Exploring the Effects of Psychological Ownership, Gaming Motivations, and Primary/Secondary Control on Online Game Addiction
Decision Support Systems 2021
42 Pages Posted: 16 Mar 2021
Date Written: January 28, 2021
Online gaming has grown to be a very popular electronic entertainment for people throughout the world. However, the burgeoning popularity of online games in some cases leads to addiction, a phenomenon that has received considerable attention. The purpose of this study is to examine the effects of psychological ownership, gaming motivation, and primary–secondary control on online game addiction (OGA). Based on 436 valid responses collected from online questionnaires, the partial least squares structural equation modeling approach was employed to test the research model. Findings show that the motivations of achievement and escapism are positively associated with psychological ownership toward a virtual gaming environment. Of particular interest is the inverted-U relationship between psychological ownership and OGA, suggesting that too little or too much psychological ownership is associated with less OGA. Finally, individuals with high levels of primary (secondary) control are more (less) inclined to be addicted to online games. This study provides practical implications and strategies to address the alarming increase in OGA. First, families, communities, and universities should encourage outdoor activities, such as sports competitions, and offline cosplay games to address the need for achievement and escapism. Second, individuals who play online games for relaxation should choose a relatively easy or hard mode to avoid game addiction. Finally, parents, teachers, and employers are encouraged to pay attention to individuals who have a high level of primary control since they can be susceptible to OGA. This study provides several theoretical contributions. First, the study enriches OGA and the gaming motivation literature by exploring the roles of gaming motivation, psychological ownership, and personal control strategies as they can be a factor in OGA. In addition, this study is the first to investigate the dark side of psychological ownership in terms of negative outcomes for OGA. This study also advances the personal control strategy literature by understanding the roles of primary and secondary control on OGA.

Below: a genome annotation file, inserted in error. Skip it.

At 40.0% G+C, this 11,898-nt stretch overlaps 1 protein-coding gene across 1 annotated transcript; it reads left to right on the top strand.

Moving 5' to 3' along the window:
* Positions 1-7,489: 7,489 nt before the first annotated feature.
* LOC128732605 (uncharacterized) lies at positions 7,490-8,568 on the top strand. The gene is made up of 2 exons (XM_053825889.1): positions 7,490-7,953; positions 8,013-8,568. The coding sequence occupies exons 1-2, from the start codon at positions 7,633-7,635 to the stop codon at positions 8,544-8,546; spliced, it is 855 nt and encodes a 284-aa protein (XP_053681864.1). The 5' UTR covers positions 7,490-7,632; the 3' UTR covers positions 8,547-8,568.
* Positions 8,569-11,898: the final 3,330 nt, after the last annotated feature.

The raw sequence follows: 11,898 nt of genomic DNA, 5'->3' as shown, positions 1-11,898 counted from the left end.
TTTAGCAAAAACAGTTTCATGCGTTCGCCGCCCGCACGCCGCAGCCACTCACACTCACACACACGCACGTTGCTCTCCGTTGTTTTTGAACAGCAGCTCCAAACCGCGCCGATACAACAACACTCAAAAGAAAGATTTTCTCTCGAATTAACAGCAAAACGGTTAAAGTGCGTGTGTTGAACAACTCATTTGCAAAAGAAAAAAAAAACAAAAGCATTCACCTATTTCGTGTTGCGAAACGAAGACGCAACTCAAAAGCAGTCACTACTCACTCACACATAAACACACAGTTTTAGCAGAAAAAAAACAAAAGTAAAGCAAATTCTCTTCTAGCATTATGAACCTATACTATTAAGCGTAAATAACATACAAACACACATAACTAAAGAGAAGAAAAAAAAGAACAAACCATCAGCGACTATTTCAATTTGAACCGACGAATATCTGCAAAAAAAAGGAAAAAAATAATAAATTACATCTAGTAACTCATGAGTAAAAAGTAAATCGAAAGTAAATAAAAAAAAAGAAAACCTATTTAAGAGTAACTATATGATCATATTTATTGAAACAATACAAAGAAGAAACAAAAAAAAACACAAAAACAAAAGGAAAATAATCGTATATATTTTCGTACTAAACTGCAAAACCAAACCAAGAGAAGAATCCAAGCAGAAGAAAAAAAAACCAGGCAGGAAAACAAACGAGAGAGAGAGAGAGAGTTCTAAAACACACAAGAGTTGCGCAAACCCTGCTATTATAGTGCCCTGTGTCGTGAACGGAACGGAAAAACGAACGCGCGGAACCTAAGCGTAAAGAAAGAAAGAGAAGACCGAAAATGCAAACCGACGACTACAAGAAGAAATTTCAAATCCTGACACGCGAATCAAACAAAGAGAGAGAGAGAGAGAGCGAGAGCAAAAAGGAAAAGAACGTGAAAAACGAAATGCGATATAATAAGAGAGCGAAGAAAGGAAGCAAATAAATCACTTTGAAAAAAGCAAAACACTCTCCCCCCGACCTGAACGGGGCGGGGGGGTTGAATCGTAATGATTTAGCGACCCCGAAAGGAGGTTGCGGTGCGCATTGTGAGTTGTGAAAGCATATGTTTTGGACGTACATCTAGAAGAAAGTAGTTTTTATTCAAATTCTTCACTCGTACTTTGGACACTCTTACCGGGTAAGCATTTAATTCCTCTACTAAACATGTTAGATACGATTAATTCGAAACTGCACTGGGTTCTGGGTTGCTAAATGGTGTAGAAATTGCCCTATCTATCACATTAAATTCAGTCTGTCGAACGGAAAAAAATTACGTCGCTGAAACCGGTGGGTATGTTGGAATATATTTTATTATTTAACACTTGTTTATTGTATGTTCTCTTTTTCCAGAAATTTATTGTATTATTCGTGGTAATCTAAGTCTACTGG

Keywords: Online game addiction, psychological ownership, gaming motivations, primary control, secondary control
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